By Anthony Bosco
That’s the answer to the question Cardozo High School varsity basketball coach Ron Naclerio asked me last Thursday. It was about 3:08 p.m., my brain was fried from working on the Internet all day and Naclerio was admittedly a little giddy.
The phone call went something like this.
“Hello,” I said answering my phone.
‘What time is it?” asked Naclerio, whose voice I placed straight away.
“Um, about 3 o’clock,” I said, hearing the start of a joyous laugh on the other end.
“No, it’s Showtime,” he replied.
I could hear his smile over the wire. I could imagine the expression on his face, all lit up and beaming. There was no doubt that the previous 24 hours had been positively exhilarating and rewarding for the longtime hoops coach, who finally helped find a home for one of his favorite players, Daryll “Showtime” Hill.
Hill, a smallish, but exceedingly quick point guard, left the Bayside school a year ago, having spent this scholastic year at Milford Academy in Connecticut. The scuttlebutt around basketball circles had raised Hill’s stock significantly since his departure from Cardozo.
While a senior at the school, I think most people thought Hill was a mid-major prospect, the kind of player who would end up at UMass or Hofstra, but not at a Big East school and certainly not at an elite national power, like Duke or Maryland.
Slowly, but surely, however, the word on Hill started to get out. Yes, he may be undersized, but the kid can defend like nobody’s business and he was lightning quick on both ends of the court.
Not to mention his ability to shoot the jumper and penetrate as well. I know I’m talking him up, but he is a very, very good player, the kind who would have elevated Hofstra to another level, the kind who, if he had gone to a small Division I school, people would be commentating for the next three years what a steal they had found in Hill.
But he was too good to be underrated for so long a time. Had he been academically ready for college after his senior season at Cardozo, it is likely Hill would have ended up at a school like Hofstra. That, obviously, didn’t happened.
Last summer I went to Riverbank State Park in Upper Manhattan to catch another former Cardozo point guard, Rafer “Skip to my Lou” Alston play in his own charity game, with fellow NBA players and friends Ron Artest, Elton Brand and Tim Thomas, not to mention a few other notables.
One of those players was Hill, who, much to my surprise, fit right in among the taller, stronger and more experienced players. In fact, he was one of the standouts of the affair, showing the ability to get inside against some quality players and a shooting touch from the outside.
All these skills were on display at Cardozo, but Hill was never a huge star, even if he was one of the best in the city. Hill’s junior and senior seasons at the school followed a team that won the city championship, led by the talented trio of Brian Woodward, Ryan Williams and Royal Ivey.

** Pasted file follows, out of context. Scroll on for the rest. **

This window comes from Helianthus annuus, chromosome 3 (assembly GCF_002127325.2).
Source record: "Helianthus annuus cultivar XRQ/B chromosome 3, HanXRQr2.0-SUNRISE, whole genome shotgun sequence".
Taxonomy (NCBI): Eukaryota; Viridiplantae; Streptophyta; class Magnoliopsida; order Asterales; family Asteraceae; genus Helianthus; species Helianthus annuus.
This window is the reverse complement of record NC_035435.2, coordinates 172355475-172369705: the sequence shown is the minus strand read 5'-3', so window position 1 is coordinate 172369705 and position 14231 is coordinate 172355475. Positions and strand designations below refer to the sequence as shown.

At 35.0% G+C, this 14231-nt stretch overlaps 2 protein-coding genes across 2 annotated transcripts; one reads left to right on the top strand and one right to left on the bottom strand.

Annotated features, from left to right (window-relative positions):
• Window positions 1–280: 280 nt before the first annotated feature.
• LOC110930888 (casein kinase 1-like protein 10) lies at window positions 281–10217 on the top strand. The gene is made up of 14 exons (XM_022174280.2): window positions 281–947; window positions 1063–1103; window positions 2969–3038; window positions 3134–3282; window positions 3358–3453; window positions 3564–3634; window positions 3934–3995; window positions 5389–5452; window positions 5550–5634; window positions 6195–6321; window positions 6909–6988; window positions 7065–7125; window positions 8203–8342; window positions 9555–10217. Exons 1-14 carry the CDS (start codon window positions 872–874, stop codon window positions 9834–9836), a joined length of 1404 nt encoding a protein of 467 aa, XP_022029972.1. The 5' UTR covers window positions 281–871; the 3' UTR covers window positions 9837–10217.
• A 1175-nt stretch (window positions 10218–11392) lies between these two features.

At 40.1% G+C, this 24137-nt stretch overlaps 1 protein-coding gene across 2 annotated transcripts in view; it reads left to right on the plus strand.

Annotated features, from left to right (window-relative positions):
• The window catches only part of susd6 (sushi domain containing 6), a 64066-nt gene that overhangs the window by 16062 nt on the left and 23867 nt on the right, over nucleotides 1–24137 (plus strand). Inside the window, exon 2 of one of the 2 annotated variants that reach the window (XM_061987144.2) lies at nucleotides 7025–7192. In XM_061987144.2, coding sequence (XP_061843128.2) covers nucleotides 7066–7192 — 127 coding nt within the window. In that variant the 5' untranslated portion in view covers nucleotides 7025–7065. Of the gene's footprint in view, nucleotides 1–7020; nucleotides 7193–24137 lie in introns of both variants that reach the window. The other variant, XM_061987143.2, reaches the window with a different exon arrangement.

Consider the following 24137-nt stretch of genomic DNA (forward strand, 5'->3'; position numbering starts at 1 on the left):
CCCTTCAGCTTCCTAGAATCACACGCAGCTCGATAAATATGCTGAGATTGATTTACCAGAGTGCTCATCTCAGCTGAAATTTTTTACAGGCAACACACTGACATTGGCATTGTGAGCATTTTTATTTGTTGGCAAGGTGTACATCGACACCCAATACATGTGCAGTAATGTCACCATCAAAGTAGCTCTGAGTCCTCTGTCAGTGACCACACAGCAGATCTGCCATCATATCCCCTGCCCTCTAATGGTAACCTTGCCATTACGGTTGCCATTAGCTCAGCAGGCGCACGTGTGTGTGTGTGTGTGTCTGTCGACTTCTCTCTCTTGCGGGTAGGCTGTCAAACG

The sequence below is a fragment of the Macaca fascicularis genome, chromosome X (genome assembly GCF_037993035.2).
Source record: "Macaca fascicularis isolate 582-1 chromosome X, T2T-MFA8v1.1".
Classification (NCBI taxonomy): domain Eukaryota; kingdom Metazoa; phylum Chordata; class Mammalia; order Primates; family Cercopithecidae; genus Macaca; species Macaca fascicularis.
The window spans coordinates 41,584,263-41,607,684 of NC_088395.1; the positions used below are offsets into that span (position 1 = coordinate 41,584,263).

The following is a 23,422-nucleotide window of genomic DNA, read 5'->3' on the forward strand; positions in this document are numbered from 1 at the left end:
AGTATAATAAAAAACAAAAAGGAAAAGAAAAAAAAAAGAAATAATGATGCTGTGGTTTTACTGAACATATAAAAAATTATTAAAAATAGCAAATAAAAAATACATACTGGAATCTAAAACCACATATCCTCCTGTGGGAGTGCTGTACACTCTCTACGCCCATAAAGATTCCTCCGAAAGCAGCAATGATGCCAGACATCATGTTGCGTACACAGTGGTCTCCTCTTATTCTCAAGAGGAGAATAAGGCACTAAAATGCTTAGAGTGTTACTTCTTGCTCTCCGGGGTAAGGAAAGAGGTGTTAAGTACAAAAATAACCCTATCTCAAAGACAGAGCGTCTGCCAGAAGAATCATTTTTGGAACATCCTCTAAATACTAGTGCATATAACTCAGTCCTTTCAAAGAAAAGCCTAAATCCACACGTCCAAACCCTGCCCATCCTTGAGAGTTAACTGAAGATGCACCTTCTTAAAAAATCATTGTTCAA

Even though Hill was on that city championship team, it wasn’t his. Hill’s teams never matched that success and, for whatever reason, he never got the same kind of publicity as those players and certainly did not garner the same kind of interest from college recruiters.
Slowly, his reputation started to take hold, however. At first it was Pittsburgh, a Big East school which, while not a perennial conference power, certainly seemed on the rise. But just as quickly those rumors faded away and West Virginia became his school of choice. And then things got quiet.
Needless to say, I was a bit shocked when Naclerio called me Thursday morning to tell me of Hill’s signing with the Red Storm. The coach could not have been happier. Hill had found a new home and it was in the neighborhood.
And while I am happy for Hill and Naclerio, I don’t know if it was the best decision for either Hill or the school.
Elijah Ingram, a McDonald’s All American from St. Anthony’s in Jersey City, hasn’t locked up the starting point guard spot yet, of course, but many already expect him to be the man to garner most of the time in the backcourt with Marcus Hatten sliding over to his natural position at the two-guard.
Then throw in Willie Shaw, Andre Stanley and Tristan Smith into that mix and there is a glut in the backcourt. Shaw is a two-guard, but at 6-foot-6, might actually play some small forward or be head coach Mike Jarvis’ choice in a three-guard set.
The same can be said of Stanley, who earned playing time as a walk-on last year, beating out Smith, who has a scholarship.
At this point, I see Hill as Ingram’s back-up, but he will have to earn his playing time in practice, something Jarvis is famous for. Hill’s ability to distribute the ball to Hatten and inside threats like Anthony Glover, Eric King and Kyle Cuffe, will only serve him well if he can likewise bust opponents on defense.
St. John’s needs someone to back up Ingram if Smith is not the long-term answer, but that might also create friction. And certainly there were teams, major Division I teams, Hill could have signed with and been guaranteed a starting job.
But Hill chose to stay close to home and play for the team he always wanted to play for. And Naclerio couldn’t be happier.
Time will tell if the marriage works.
Reach Sports Editor Anthony Bosco by e-mail at TimesLedger@aol.com or call 229-0300, Ext. 130.